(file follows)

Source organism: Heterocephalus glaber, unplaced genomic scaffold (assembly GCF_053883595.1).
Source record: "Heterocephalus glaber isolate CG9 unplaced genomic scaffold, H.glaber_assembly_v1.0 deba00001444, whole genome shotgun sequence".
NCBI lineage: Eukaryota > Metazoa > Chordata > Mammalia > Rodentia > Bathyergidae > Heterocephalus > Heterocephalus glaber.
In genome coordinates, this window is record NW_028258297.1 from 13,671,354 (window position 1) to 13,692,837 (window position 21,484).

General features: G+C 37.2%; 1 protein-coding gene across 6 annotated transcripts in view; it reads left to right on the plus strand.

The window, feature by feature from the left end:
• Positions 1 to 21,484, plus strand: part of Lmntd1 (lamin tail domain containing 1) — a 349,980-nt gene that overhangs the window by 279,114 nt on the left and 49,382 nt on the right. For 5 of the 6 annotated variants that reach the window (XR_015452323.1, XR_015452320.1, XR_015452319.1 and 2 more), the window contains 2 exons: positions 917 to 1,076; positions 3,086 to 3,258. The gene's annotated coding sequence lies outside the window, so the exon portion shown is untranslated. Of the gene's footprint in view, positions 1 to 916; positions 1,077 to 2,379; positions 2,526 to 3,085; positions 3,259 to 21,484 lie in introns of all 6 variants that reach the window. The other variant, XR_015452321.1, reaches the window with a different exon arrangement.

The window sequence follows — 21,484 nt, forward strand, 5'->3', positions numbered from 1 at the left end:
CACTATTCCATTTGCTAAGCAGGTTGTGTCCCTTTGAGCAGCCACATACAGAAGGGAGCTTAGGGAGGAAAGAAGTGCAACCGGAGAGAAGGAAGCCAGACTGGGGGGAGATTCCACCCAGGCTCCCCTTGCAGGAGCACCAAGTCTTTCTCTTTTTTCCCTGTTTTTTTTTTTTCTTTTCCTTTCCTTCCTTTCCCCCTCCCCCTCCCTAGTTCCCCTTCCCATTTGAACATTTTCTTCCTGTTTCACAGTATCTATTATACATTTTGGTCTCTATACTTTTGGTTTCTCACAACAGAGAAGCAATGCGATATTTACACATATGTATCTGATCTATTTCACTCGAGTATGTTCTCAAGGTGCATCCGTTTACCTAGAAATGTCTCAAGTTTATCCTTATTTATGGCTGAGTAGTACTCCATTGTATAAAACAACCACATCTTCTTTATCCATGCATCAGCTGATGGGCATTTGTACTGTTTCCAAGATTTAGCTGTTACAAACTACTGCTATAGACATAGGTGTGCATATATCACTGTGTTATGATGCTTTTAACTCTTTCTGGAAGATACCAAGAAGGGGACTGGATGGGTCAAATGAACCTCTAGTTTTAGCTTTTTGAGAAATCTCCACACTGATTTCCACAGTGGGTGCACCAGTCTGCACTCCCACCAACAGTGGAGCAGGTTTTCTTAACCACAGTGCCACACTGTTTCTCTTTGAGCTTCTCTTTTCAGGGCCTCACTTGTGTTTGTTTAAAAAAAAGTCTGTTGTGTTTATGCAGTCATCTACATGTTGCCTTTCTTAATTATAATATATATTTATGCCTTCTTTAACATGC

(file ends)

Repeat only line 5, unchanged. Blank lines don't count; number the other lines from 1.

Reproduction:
General features: G+C 37.2%; 1 protein-coding gene across 6 annotated transcripts in view; it reads left to right on the plus strand.